Tuesday September 9th 3:00 pm
The Captain warned us last evening as we were leaving Iceland that rough seas were ahead and that anyone with a tendency toward getting seasick should be prepared to take precautionary measures. They plan on altering course to take us further south so that after Tuesday afternoon and all day Wednesday, we would have the worst behind us.
I located my small box of pills that we purchased on a prior cruise, and placed them in the nightstand drawer so that I knew where they were if needed. We have always been great sailors in the past, even under very rough seas, except for the Norway cruise where we both had weak tummies one evening. We thought at the time it also could have just been something we ate.
Tim spotted a whale at lunch today. No one else did.
**I’m sprinkling in a few pictures taken onboard the ship to give you a tiny window into what Brilliance of the Seas looks like
There are a variety of things to do while at sea. Some interest me, and others, not so much. But having not attended many of the evening entertainment programs and having been told the next evening by our table mates that the show had been brilliant, I decided to attend the afternoon musical performance in the main theater.
On the way there I spotted pouches containing those little white bags often found on an airplane in the seat back pocket just in case you get air sick. The pouches were attached to the stair railing on each deck and Tim said they were being dispersed and readily available all over the ship.
So far the seas are moderate, but I certainly do not consider them rough.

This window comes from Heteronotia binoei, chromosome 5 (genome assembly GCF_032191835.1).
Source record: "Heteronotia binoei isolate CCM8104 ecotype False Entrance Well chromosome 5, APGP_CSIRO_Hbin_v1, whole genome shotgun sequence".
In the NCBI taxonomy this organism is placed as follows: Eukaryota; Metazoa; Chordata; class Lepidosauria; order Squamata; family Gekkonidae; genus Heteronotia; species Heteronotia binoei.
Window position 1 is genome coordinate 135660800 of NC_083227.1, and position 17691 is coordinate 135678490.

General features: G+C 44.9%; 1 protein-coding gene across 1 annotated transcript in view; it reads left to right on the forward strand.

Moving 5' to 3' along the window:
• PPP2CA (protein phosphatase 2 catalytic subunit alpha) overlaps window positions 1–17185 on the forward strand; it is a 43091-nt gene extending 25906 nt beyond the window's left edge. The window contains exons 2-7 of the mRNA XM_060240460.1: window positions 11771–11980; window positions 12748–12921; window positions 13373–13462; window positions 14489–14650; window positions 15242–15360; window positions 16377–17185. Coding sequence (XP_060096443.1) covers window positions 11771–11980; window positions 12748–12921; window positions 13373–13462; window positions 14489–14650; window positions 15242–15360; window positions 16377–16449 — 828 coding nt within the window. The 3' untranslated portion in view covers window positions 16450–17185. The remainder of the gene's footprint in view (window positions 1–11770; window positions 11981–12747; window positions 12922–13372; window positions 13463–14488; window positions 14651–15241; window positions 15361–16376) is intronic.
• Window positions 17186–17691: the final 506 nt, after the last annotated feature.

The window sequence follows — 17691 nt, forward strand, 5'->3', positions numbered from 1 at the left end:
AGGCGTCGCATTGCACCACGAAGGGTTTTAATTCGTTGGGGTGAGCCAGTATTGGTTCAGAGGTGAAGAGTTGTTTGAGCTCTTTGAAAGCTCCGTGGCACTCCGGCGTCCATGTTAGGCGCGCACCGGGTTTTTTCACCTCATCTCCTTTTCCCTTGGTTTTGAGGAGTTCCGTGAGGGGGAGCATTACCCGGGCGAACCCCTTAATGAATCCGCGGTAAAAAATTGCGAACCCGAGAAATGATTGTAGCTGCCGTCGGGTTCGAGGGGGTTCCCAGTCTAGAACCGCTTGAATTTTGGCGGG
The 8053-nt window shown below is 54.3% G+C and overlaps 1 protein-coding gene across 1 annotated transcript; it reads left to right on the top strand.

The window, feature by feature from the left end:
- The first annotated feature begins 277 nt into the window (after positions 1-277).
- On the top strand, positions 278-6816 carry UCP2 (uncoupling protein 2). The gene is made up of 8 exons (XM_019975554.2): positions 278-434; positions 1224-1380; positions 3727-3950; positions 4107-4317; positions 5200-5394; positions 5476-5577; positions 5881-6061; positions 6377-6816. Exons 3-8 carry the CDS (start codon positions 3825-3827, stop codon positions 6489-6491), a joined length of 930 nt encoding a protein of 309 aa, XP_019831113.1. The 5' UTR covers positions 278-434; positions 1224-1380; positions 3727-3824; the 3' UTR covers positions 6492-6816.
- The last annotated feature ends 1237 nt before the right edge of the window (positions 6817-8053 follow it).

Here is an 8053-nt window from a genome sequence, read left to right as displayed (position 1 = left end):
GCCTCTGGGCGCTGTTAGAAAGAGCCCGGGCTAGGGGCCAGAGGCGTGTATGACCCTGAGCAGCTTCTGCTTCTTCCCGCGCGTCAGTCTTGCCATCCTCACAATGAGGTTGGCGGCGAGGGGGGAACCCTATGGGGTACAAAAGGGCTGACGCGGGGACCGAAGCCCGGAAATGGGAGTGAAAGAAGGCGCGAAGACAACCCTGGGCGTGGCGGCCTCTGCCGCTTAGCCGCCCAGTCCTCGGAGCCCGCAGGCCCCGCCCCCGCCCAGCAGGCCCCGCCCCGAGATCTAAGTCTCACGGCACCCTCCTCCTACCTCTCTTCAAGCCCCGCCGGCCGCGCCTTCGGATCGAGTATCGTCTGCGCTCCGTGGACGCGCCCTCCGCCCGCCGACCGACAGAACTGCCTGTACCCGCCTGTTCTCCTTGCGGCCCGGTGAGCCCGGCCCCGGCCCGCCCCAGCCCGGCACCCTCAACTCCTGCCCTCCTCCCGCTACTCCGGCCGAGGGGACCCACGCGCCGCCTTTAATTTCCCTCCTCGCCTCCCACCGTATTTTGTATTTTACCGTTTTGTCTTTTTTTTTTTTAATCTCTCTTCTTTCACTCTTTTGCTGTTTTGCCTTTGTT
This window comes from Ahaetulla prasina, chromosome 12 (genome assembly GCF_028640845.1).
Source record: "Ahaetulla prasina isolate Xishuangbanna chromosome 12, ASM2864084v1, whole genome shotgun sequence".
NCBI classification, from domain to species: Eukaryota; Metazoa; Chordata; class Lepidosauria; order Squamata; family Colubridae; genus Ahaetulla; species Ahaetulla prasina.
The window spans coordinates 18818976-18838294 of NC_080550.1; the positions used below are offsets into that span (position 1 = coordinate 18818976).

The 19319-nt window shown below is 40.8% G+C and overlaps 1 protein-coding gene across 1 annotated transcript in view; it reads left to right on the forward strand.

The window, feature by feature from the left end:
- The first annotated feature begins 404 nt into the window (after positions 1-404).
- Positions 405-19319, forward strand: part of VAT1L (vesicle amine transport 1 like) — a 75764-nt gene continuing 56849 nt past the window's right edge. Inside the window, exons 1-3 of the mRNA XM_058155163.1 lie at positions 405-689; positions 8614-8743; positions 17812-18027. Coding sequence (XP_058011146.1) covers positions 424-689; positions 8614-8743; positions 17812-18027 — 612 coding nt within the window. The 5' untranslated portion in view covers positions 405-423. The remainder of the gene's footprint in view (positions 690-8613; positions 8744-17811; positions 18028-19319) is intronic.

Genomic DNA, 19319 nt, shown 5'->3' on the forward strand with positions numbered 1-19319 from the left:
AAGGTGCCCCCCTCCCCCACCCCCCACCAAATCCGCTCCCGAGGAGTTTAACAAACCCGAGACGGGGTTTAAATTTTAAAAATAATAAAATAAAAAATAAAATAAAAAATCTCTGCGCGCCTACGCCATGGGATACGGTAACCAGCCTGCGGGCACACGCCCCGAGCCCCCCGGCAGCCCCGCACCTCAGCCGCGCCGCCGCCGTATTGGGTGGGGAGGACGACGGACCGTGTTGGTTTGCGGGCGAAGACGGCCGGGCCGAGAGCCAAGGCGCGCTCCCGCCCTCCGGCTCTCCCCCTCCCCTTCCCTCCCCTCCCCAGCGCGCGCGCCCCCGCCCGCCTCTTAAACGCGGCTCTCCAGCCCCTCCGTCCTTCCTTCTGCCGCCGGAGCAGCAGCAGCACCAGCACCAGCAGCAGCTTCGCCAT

I’ve finished book number two, “The Elephant Whisperer” which I thoroughly enjoyed. I had no idea that elephants are that intelligent and now hold them in a much more elevated and respected position. I’m now well into “Only Time Will Tell” (Clifton Chronicles book 1) by Jeffrey Archer.
Gaye informs me that the author,Jeffrey Archer, has a colorful background that included serving in the House of Lords as well as some jail time, so will have to Google him when I get to land and once again have access to WiFi.
I’ve had the occasional sea day before, even two in a row, but this is the first Trans Anything we have done, and I don’t know if I will love all the free time or be bored by the time we reach Boston. As Mr. Archer named his book, I guess, …only time will tell.
Wednesday September 10th 7:45 am
Today is Daryl’s birthday. He is one of our table mates from Australia.
Tim awoke early this morning, grabbed some coffee and we spent a few minutes thinking about all the people we have become friends with from around the world because of our travels as well as connections from home. Our circle is growing and we are getting more and more of the globe covered.
Nu from Thailand, Jenny and Ben from China, Stanley from Taiwan, Sirpa from Finland, Augusta, Anna, Beatriz and Casilda from Spain, Manjit and Vimal from India, Yulia from Russia, Jack and Joan from South Africa, Daryl, Gaye, Colleen and Dennis from Australia, Roberto from Argentina, Juanita, Alfredo, and many more either from Mexico or with Hispanic heritage, numerous friends from Guatemala, Kiyoshi is Japanese but from Brazil, Jeanette from Denmark, Gabriella from Holland, Pearl from England and I’m sure I am forgetting others. (My apologies to friends I have missed)